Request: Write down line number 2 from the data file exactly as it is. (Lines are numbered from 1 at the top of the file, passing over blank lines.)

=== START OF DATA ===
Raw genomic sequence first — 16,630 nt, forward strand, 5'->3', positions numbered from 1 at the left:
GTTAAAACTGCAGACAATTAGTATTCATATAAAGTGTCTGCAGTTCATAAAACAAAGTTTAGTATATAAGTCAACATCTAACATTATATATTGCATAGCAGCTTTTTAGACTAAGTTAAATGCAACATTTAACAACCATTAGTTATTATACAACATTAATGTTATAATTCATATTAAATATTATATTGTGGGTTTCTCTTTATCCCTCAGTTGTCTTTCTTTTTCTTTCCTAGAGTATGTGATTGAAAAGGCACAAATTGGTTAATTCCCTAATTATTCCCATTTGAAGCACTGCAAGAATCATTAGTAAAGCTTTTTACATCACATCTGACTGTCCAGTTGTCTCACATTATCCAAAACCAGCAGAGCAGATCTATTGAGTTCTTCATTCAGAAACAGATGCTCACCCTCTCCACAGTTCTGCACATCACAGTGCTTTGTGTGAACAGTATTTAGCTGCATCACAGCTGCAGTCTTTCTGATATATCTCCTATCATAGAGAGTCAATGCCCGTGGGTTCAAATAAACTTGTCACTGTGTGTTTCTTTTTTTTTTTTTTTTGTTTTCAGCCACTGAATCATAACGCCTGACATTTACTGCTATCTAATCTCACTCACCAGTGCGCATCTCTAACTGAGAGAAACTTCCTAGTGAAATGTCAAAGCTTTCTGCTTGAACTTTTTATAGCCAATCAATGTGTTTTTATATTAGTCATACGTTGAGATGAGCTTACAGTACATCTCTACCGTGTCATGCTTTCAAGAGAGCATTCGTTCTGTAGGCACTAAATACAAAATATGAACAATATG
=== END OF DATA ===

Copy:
GTTAAAACTGCAGACAATTAGTATTCATATAAAGTGTCTGCAGTTCATAAAACAAAGTTTAGTATATAAGTCAACATCTAACATTATATATTGCATAGCAGCTTTTTAGACTAAGTTAAATGCAACATTTAACAACCATTAGTTATTATACAACATTAATGTTATAATTCATATTAAATATTATATTGTGGGTTTCTCTTTATCCCTCAGTTGTCTTTCTTTTTCTTTCCTAGAGTATGTGATTGAAAAGGCACAAATTGGTTAATTCCCTAATTATTCCCATTTGAAGCACTGCAAGAATCATTAGTAAAGCTTTTTACATCACATCTGACTGTCCAGTTGTCTCACATTATCCAAAACCAGCAGAGCAGATCTATTGAGTTCTTCATTCAGAAACAGATGCTCACCCTCTCCACAGTTCTGCACATCACAGTGCTTTGTGTGAACAGTATTTAGCTGCATCACAGCTGCAGTCTTTCTGATATATCTCCTATCATAGAGAGTCAATGCCCGTGGGTTCAAATAAACTTGTCACTGTGTGTTTCTTTTTTTTTTTTTTTTGTTTTCAGCCACTGAATCATAACGCCTGACATTTACTGCTATCTAATCTCACTCACCAGTGCGCATCTCTAACTGAGAGAAACTTCCTAGTGAAATGTCAAAGCTTTCTGCTTGAACTTTTTATAGCCAATCAATGTGTTTTTATATTAGTCATACGTTGAGATGAGCTTACAGTACATCTCTACCGTGTCATGCTTTCAAGAGAGCATTCGTTCTGTAGGCACTAAATACAAAATATGAACAATATG